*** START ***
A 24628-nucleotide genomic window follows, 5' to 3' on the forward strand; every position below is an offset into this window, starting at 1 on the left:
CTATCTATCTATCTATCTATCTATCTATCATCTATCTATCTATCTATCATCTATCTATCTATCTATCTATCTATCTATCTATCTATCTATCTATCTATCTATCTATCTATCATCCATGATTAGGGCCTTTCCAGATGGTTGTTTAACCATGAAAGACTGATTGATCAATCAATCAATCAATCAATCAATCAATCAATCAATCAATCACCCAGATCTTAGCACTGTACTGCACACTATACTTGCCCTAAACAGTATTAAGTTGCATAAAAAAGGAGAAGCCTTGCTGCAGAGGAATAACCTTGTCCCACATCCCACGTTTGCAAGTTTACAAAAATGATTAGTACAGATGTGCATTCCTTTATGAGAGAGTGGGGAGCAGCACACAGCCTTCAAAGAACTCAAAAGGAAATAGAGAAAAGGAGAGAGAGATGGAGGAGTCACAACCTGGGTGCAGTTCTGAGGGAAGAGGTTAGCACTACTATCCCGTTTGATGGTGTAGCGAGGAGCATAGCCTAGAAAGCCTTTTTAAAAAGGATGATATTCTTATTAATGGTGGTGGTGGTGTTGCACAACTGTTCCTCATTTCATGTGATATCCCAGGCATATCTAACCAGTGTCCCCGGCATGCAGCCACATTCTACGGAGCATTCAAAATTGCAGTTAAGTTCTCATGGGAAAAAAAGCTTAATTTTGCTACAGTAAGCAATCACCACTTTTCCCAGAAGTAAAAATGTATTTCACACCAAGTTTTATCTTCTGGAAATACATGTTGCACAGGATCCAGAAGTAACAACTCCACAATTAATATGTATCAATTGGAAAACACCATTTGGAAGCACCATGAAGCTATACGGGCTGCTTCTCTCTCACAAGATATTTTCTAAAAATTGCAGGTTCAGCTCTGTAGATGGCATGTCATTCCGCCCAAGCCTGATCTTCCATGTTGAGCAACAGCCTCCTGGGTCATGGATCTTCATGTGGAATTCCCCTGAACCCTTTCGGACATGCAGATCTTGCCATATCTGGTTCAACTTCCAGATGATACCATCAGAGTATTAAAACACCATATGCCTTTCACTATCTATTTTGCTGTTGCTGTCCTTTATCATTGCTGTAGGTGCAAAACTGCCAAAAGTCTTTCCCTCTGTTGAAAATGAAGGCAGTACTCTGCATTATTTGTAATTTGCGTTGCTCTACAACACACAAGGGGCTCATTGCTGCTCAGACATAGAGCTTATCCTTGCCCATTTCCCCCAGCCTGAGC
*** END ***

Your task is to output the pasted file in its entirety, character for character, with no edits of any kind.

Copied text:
A 24628-nucleotide genomic window follows, 5' to 3' on the forward strand; every position below is an offset into this window, starting at 1 on the left:
CTATCTATCTATCTATCTATCTATCTATCATCTATCTATCTATCTATCATCTATCTATCTATCTATCTATCTATCTATCTATCTATCTATCTATCTATCTATCTATCTATCATCCATGATTAGGGCCTTTCCAGATGGTTGTTTAACCATGAAAGACTGATTGATCAATCAATCAATCAATCAATCAATCAATCAATCAATCAATCACCCAGATCTTAGCACTGTACTGCACACTATACTTGCCCTAAACAGTATTAAGTTGCATAAAAAAGGAGAAGCCTTGCTGCAGAGGAATAACCTTGTCCCACATCCCACGTTTGCAAGTTTACAAAAATGATTAGTACAGATGTGCATTCCTTTATGAGAGAGTGGGGAGCAGCACACAGCCTTCAAAGAACTCAAAAGGAAATAGAGAAAAGGAGAGAGAGATGGAGGAGTCACAACCTGGGTGCAGTTCTGAGGGAAGAGGTTAGCACTACTATCCCGTTTGATGGTGTAGCGAGGAGCATAGCCTAGAAAGCCTTTTTAAAAAGGATGATATTCTTATTAATGGTGGTGGTGGTGTTGCACAACTGTTCCTCATTTCATGTGATATCCCAGGCATATCTAACCAGTGTCCCCGGCATGCAGCCACATTCTACGGAGCATTCAAAATTGCAGTTAAGTTCTCATGGGAAAAAAAGCTTAATTTTGCTACAGTAAGCAATCACCACTTTTCCCAGAAGTAAAAATGTATTTCACACCAAGTTTTATCTTCTGGAAATACATGTTGCACAGGATCCAGAAGTAACAACTCCACAATTAATATGTATCAATTGGAAAACACCATTTGGAAGCACCATGAAGCTATACGGGCTGCTTCTCTCTCACAAGATATTTTCTAAAAATTGCAGGTTCAGCTCTGTAGATGGCATGTCATTCCGCCCAAGCCTGATCTTCCATGTTGAGCAACAGCCTCCTGGGTCATGGATCTTCATGTGGAATTCCCCTGAACCCTTTCGGACATGCAGATCTTGCCATATCTGGTTCAACTTCCAGATGATACCATCAGAGTATTAAAACACCATATGCCTTTCACTATCTATTTTGCTGTTGCTGTCCTTTATCATTGCTGTAGGTGCAAAACTGCCAAAAGTCTTTCCCTCTGTTGAAAATGAAGGCAGTACTCTGCATTATTTGTAATTTGCGTTGCTCTACAACACACAAGGGGCTCATTGCTGCTCAGACATAGAGCTTATCCTTGCCCATTTCCCCCAGCCTGAGC